Austin Jackson might be the least public elite football recruit in the nation.
Engaging to talk with, Jackson rarely does interviews. He doesn’t post photos from in-home visits or school logos when offers come in. His Twitter feed has more retweets about his friends’ recruiting than his own.
That makes the five-star offensive tackle from North Canyon (Phoenix) an anomaly amid the look-at-me intersection of social media and recruiting.
The first of Jackson’s reported 21 offers came from Arizona State in March 2015 when he was sophomore and enamored with the attention. His view quickly changed and that became the guiding principle going forward.
“I was a little bit younger so I enjoyed all the publicity and getting all the likes and retweets on Twitter, having to do interviews and all that,” he told USA TODAY Sports. “I thought it was pretty cool, but after a while it turned into a whole lot of publicity that I realized I didn’t really want. It kind of distracts you from what you really want.
“I figured at the end of the day I’m going to have to make my own decision no matter what all these hundreds and thousands of people are going to say over Twitter or on the phone in interviews. It’s going to be my decision so I tried to cancel out as many distractions as I could; and I’ve kind of been low key. I don’t really like all my stuff out there for everyone to see.”
RELATED: Final Composite rankings by position
RELATED: Composite Team Recruiting Rankings
Here is what we know: Jackson is down to USC, Washington and Arizona State. He will announce his decision Wednesday on National Signing Day in a press conference setting at his school.
“I think I have a good idea where I want to be, but I’m really open to my three options right now” he said. “I’ve kind of decided where I want to go, but I’m using all the time I have before National Signing Day to talk to coaches and figure it out. I’m looking at all my options and want to keep re-evaluating them, but I’m pretty sure where I want to be.”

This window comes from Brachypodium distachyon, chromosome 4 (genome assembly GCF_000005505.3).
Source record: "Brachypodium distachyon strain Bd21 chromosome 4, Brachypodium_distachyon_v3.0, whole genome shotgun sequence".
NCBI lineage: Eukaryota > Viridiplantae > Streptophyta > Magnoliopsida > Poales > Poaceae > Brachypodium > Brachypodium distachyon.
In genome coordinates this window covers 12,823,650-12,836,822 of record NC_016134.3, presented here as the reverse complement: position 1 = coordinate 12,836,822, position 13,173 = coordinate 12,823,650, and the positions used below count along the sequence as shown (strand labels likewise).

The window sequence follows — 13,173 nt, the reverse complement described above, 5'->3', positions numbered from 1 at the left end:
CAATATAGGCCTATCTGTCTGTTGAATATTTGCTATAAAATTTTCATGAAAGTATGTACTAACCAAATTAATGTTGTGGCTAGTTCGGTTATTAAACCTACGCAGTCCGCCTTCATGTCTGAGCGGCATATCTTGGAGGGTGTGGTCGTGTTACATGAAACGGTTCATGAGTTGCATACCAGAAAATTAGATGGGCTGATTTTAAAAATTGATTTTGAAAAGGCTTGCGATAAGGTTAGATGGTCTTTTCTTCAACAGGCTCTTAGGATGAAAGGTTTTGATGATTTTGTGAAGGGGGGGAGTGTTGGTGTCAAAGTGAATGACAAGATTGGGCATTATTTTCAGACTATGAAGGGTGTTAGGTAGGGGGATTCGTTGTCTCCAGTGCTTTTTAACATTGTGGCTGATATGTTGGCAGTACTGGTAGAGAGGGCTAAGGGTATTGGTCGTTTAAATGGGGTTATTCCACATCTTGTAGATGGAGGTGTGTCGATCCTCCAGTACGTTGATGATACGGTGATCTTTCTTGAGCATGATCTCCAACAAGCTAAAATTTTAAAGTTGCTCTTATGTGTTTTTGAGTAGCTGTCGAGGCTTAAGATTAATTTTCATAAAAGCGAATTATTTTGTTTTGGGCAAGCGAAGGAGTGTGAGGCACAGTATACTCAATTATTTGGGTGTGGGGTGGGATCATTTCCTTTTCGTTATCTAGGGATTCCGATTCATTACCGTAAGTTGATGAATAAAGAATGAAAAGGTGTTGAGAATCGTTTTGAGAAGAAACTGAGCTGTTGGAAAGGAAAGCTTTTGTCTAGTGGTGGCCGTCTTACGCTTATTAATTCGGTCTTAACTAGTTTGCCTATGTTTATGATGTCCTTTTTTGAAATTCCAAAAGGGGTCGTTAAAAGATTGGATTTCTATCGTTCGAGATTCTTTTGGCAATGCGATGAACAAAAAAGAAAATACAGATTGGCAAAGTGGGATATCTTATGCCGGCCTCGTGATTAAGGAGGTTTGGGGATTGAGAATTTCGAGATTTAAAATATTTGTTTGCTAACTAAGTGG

Jackson said his approach has been lauded by college coaches recruiting him. He said they referred to it as “pretty different.”
“They all say it’s kind of a nice changeup because a lot of kids won’t really be straight up with the coach, but they’ll tweet certain things or retweet certain things,” Jackson said. “They think it’s pretty mature that I kept a 100 relationship with them and I let them know everything they needed to know before I decided to let the world know.”
A U.S. Army All-American, Jackson is ranked as the No. 5 offensive tackle and the No. 21 prospect overall by 247Sports. He is listed as No. 1 in Arizona.
At 6-6 and 280 pounds, Jackson has long arms, quick feet and a high intensity, but also is a bit raw in terms of technique.
“He has so much upside left to fulfill and he’s so far from being maxed out physically,” said Barton Simmons, the national recruiting director for 247Sports. “He is a sudden-twitch, powerful athlete and he hasn’t had the same level of polish as a lot of these elite offensive linemen. He’s a three-sport athlete and plays both sides of the ball. All these elements indicate that he’s not even close to how good he can be. That’s what’s exciting about him. I’m really bullish on his future.”
Another thing that makes Jackson unique: North Canyon has struggled as a football program, with coaching changes and winning only three games in his first three years and enduring a winless sophomore season.
Jackson could have transferred, leaving the neighborhood that he had lived in since his family arrived from Sacramento in 2010, but he stayed.
Led by Jackson on both the offensive and defensive lines, North Canyon went 6-4 this season.
“I started playing football my freshman year of high school and those were the kids and the coaches that were with me since day one,” he said. “I didn’t want to feel like I was walking out on them. Instead of joining the best, I wanted to beat the best.
“(The struggles) definitely taught me to humble myself with all the obstacles I’ve overcome. … I think a lot of people get caught up in one achievement and hang too high, and then when they fall off, it’s a long fall. I think I’ve been able to appreciate the good times, but I know they don’t last forever and that’s what really keeps me rocking — and rocking for a long amount of time.”
As the long process comes to an end for him, Jackson had this advice for younger players:
“Do what’s right for you and your family. If you like posting your offers and you like announcing what letter you got that day, then that’s all you – do what you want to do, but just realize that all that stuff won’t last for so long. Don’t get tied up into it and just do your own thing.”